LHC upgrade to open up 'new realm of particle physics'

By Pallab Ghosh
Science correspondent, BBC News, Cern, Geneva

media captionEngineer Katy Foraz shows Pallab Ghosh how to upgrade the Large Hadron Collider

Engineers have begun a major upgrade of the Large Hadron Collider (LHC).

Their work should double the energy of what's already the most powerful particle accelerator in the world.

BBC News is the first to be allowed to see inside the LHC - on the French-Swiss border - to watch the work being carried out.

Scientists believe the upgrade will enable them to discover new particles which will lead to a more complete theory of how the Universe works.

A project leader with the LHC's Atlas experiment, Dr Pippa Wells, told BBC News that there was much more to come from the LHC.

"The past two years have been the most exciting in my time as a particle physicist. People are absolutely fired up. They've made one new discovery (the Higgs) and they want to make more discoveries with the new high energies that the upgrade will give us. We could find a new realm of particle physics."

I was taken by the technical coordinator for the upgrade project, Katy Foraz, and Cern's UK communications manager Stephanie Hills, to one of the many access points to the LHC's underground tunnels.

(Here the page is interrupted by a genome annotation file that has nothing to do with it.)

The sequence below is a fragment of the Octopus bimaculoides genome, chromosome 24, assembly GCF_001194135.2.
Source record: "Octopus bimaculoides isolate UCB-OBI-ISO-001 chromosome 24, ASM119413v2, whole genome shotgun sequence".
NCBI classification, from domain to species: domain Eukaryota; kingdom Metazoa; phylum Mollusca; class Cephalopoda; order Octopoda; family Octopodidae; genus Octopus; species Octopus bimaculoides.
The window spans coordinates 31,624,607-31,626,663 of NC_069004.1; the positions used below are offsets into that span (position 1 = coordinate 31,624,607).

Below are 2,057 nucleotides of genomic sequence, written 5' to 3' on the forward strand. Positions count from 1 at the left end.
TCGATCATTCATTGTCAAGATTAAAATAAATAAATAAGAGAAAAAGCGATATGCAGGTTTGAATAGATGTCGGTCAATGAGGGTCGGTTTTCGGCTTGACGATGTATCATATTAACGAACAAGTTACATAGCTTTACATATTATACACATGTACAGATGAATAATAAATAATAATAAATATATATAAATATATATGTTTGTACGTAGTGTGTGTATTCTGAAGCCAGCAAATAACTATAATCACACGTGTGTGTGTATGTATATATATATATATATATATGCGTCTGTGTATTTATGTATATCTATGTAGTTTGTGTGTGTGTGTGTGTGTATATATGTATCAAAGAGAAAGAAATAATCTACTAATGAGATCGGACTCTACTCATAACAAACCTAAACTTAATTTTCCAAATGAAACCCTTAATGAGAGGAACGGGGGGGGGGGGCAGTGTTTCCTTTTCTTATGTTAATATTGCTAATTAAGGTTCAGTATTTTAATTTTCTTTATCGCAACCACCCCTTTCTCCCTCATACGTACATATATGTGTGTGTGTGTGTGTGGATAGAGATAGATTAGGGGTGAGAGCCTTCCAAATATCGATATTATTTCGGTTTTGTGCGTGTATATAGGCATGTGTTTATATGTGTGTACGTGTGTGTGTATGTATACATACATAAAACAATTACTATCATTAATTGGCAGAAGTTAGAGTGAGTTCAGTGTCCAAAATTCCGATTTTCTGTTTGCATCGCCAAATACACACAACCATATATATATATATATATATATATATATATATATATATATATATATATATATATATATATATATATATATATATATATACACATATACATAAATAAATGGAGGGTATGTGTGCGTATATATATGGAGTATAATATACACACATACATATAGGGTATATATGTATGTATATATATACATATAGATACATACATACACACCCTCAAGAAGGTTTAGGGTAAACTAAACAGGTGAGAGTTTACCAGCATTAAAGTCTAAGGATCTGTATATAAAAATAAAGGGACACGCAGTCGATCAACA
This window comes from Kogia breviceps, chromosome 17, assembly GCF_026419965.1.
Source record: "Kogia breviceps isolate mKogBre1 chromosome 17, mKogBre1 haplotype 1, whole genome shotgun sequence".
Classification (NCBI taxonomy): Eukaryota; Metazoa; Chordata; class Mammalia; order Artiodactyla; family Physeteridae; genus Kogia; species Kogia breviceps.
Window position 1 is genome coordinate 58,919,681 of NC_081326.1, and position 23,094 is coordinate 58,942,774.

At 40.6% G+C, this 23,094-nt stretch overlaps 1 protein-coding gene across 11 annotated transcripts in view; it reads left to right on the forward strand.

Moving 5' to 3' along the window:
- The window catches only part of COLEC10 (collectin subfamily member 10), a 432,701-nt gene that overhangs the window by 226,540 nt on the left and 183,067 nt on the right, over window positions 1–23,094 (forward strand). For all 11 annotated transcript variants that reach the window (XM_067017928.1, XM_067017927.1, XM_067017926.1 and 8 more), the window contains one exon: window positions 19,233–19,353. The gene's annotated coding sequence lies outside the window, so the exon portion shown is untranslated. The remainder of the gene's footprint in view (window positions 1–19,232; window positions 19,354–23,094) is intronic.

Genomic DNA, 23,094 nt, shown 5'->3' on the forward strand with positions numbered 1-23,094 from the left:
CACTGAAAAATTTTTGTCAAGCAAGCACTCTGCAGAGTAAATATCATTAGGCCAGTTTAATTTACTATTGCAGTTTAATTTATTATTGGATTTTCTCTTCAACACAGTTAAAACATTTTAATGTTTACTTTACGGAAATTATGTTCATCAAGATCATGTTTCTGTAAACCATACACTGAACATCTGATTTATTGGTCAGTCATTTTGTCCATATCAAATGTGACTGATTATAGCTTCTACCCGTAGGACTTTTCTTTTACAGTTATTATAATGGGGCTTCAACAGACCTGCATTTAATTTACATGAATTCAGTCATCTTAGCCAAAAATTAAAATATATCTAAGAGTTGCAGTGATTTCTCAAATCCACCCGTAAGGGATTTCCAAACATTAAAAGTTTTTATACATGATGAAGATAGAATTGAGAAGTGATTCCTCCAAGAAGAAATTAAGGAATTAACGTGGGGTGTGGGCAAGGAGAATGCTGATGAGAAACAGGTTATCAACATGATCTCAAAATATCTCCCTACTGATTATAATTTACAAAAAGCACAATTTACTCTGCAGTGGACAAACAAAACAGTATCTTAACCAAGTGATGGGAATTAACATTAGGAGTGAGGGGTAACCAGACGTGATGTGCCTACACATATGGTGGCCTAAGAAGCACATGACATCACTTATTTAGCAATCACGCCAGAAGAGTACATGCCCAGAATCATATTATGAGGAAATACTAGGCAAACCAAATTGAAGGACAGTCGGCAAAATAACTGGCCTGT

We entered a lift shaft with two buttons marked zero and minus 1. Katy hit minus 1 and we made our way 100m below the surface.

As we exited the lift, we walked to a large heavy green door that we strained to open.

As we went through, it was like entering Aladdin's cave.

No jewels or gold - but one of the largest and most complex machines ever built. A bright blue superconducting beamline stretches into the distance - around it are gleaming precision instruments to make the line one of the coldest places in the Universe.

In front of me, engineers were replacing some of the first connectors. In all, 10,000 will need to be changed. Eight hundred people are involved in this project, which will cost £70m.

The tasks also include testing and replacing some of the LHC's main dipole and quadrupole magnets, which are used to bend the paths of the particles and keep them tightly bunched; conducting tests to detect any irregularities in the magnets or imperfections in the electrical insulation; and a range of other work to improve the machine.